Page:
No, for me, when I go to outdoor events like this, it's plain jeans & a T shirt all the way. And I'll bring a sweater if I get cold once the sun goes down. Oh, and let's not forget comfortable, sturdy shoes that will protect my feet against "curse burrs" and fire ants. My moccasins did just fine for that purpose. I wore long pants yesterday for that very reason - protection from sun, burrs, ants and mosquitoes. This IS Florida, after all. Yeah, I got slightly warm, but not unbearably so. I also had my golf umbrella to shade me from the sun -- I'd forgotten my sunscreen, so I just opened my umbrella over my head and made do with that. Worked just fine - I only got slightly pink in my face and that's it. Heather wore a spaghetti-strap top and no sunscreen and didn't sit in the shade - and got burned. She's very fair.

Saw Stacey/Morgaine at the Goddess Faire. She ignored Mystic Grove completely. I chose not to do ritual with her, because I can't stand in circle with her. I just don't see how it's possible to stand in a religious ceremony designed to strengthen community with a person I have a lot of anger towards, and whom I feel has wronged me and owes me an apology. Of course, she was being her usual snotty-ass self and talking only to those people she thought were cool enough for her attentions. Thankfully, no one else in Mystic Grove participated in that circle either, including Joe. I was hoping at least he would sit out the ceremony in solidarity with me.

Besides, I'm doing the Ostarablot next weekend anyway. No sense in doing two rituals for one holiday. I reserve that kind of activity for Jul.

Joe did make an interesting comment, however, on the drive home. As we watched the Ostara circle from our table, he noticed that Kym Dragon had people kneeling during the invocation. Joe has serious problems approaching the Gods on his knees. Even if he didn't have knee problems from having run track in his youth, he wouldn't kneel before the Gods. Esp. considering they invoked Odin and Ostara during that ritual, and Odin is the God he's specifically dedicated to!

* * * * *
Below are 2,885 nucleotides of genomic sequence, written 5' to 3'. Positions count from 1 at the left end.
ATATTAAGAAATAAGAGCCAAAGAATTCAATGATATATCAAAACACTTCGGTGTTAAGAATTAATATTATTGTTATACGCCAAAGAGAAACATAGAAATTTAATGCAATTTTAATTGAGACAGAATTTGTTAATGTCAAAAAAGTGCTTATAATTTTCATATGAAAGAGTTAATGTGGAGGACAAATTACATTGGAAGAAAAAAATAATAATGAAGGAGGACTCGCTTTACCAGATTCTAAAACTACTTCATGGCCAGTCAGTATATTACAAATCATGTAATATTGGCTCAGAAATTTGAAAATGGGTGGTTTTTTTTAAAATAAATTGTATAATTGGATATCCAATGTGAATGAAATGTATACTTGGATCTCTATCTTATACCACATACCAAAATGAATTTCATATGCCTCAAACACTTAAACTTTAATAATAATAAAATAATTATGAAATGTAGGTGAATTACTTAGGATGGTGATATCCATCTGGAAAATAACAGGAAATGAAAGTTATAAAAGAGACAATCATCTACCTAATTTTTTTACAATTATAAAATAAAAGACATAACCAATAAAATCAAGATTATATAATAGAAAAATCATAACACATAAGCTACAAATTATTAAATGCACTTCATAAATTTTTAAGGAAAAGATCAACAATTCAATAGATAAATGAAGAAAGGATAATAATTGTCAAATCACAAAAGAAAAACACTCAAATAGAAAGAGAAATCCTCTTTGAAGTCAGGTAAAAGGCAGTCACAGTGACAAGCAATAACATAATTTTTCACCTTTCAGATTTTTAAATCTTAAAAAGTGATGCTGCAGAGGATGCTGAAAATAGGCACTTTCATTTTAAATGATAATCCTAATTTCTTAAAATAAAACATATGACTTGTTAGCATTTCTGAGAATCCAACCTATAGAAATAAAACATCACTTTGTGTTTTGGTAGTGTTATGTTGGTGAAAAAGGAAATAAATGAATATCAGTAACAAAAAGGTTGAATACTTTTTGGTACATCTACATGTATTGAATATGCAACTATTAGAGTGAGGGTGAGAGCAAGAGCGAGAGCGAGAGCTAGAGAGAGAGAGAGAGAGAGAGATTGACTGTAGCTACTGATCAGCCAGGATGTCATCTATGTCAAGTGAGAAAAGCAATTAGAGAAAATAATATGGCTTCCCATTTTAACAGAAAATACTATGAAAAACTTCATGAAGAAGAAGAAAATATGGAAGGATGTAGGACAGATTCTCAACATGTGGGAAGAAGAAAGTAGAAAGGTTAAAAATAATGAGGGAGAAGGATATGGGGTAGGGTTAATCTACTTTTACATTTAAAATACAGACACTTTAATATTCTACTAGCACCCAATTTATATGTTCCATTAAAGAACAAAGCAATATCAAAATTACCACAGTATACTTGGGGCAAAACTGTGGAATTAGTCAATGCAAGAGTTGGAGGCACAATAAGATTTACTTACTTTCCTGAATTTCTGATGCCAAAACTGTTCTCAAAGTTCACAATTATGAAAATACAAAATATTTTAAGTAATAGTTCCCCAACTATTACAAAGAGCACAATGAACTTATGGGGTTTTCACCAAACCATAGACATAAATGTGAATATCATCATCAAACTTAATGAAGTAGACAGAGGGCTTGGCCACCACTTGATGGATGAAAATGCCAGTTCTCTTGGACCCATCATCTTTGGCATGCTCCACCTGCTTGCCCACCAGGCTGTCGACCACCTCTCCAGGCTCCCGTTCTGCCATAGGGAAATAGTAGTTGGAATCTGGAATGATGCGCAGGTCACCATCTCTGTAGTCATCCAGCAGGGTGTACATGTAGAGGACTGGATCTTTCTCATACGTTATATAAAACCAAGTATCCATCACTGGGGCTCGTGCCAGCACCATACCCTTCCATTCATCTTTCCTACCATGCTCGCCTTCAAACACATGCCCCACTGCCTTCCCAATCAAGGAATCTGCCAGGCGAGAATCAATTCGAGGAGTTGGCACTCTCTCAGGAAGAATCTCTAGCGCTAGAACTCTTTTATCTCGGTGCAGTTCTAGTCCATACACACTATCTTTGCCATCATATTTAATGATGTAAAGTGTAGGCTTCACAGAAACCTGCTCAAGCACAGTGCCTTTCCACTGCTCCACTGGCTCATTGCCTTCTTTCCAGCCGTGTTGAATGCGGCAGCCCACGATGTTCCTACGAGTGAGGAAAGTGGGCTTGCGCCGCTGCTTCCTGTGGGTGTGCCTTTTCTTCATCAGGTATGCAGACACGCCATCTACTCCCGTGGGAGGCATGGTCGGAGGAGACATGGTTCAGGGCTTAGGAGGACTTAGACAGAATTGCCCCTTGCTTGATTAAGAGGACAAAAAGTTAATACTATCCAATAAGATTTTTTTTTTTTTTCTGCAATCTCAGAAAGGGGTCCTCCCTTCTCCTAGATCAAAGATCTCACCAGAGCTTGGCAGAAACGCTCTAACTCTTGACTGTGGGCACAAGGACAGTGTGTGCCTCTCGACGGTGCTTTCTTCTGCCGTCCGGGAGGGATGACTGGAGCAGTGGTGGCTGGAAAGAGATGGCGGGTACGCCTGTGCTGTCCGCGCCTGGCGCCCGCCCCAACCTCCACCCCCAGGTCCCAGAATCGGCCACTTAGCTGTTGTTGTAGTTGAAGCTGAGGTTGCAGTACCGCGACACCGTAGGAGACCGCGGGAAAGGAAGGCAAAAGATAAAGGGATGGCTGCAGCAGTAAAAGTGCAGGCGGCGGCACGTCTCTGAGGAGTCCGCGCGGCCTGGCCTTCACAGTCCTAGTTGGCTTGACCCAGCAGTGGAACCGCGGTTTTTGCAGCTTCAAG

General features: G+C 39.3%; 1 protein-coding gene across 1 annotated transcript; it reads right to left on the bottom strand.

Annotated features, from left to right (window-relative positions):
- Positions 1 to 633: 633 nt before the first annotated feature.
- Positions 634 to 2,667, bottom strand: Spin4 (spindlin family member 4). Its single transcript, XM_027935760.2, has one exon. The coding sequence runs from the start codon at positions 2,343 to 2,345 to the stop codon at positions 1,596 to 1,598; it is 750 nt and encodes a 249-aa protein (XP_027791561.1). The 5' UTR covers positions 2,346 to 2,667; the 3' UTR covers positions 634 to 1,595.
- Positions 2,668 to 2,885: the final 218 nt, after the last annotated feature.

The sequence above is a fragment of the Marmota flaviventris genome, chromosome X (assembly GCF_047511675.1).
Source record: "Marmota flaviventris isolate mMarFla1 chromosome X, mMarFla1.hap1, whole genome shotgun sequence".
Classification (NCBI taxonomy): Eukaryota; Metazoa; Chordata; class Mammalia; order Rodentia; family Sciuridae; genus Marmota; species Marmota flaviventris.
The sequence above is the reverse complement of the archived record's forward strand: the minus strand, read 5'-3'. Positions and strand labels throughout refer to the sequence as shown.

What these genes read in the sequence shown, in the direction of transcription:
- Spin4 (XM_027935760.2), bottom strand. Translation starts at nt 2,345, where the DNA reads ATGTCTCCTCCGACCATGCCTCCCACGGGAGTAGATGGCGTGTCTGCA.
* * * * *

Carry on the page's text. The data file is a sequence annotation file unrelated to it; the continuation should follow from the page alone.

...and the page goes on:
When I write up a ritual or blot, there's no kneeling or even sitting involved. People are on their feet for the whole rite. Dignified. Of course, I don't keep them there for very long, as I know feet get sore from just standing around.

I'm debating on how I'm going to write up the Ostarablot. I'm considering using a particular story from the Eddas, the Skirnismal for this blot. Last year I did the theft of Idunna's apples, which seemed to me a perfectly good myth for this time of year. I'm going to try this one this year and see if I like it better. Joe had commented that the Idunna story didn't seem quite right for the season, and I can't figure out why, so I thought to myself, "Well, there's no harm in trying something different to see if it works; it's the only way to find out" and going with the Skirnismal this year. If I don't like it, I'll go with the Idunna story instead from here on out. Hey, I offered that rite to Mystic Grove to put it into a book of rituals, sort of like a Book of Shadows. Why not use it year after year? That's what a RITUAL is, after all!

Pity there's little lore on Ostara Herself. I just can't find any stories about Her and what She does and how She interacts with other Gods or the Jotun or whatever. Oh, I know what Her symbols are - rabbits, hares, eggs, flowers, all that spring stuff. Everything you see for Easter are Ostara symbols. But, because there's not much out there on Ostara Herself, that's why I'm considering enacting the Skirnismal or doing it as a guided meditation. I'm leaning towards guided meditation, myself.

Yesterday during the ritual at the Goddess Faire, there was a lot of emphasis on balance, because this is the Vernal Equinox coming up. Night and day are equal, balanced. But the thing is...balance does not lead to progress. Progress is controlled imbalance. Just watch what happens when you walk. Taking each step is an exercise in controlled imbalance. Even the Tao Te Ching says, "If you would be whole, let yourself be partial." It's something of a paradox, that's for sure. Balance means standing still, going nowhere, stagnation. I've noticed that the word "balance" is such a buzzword among Pagans, yet have most of them really examined balance?

Ah, but if you ask someone like Morgaine, that snotty wench, I don't know what I'm talking about. I'm a dumbass and not worthy to be listened to or even given the time of day.

Hah. I made a damned impact on her. I got her pissed off, I got her to lose control and flame me, and I still have enough of an impact for her to make it a point to ignore me -- so in a sense, she's not ignoring me. She's silently validating me and acknowledging that I'm enough of a problem to her for her to ignore me. *evil grin*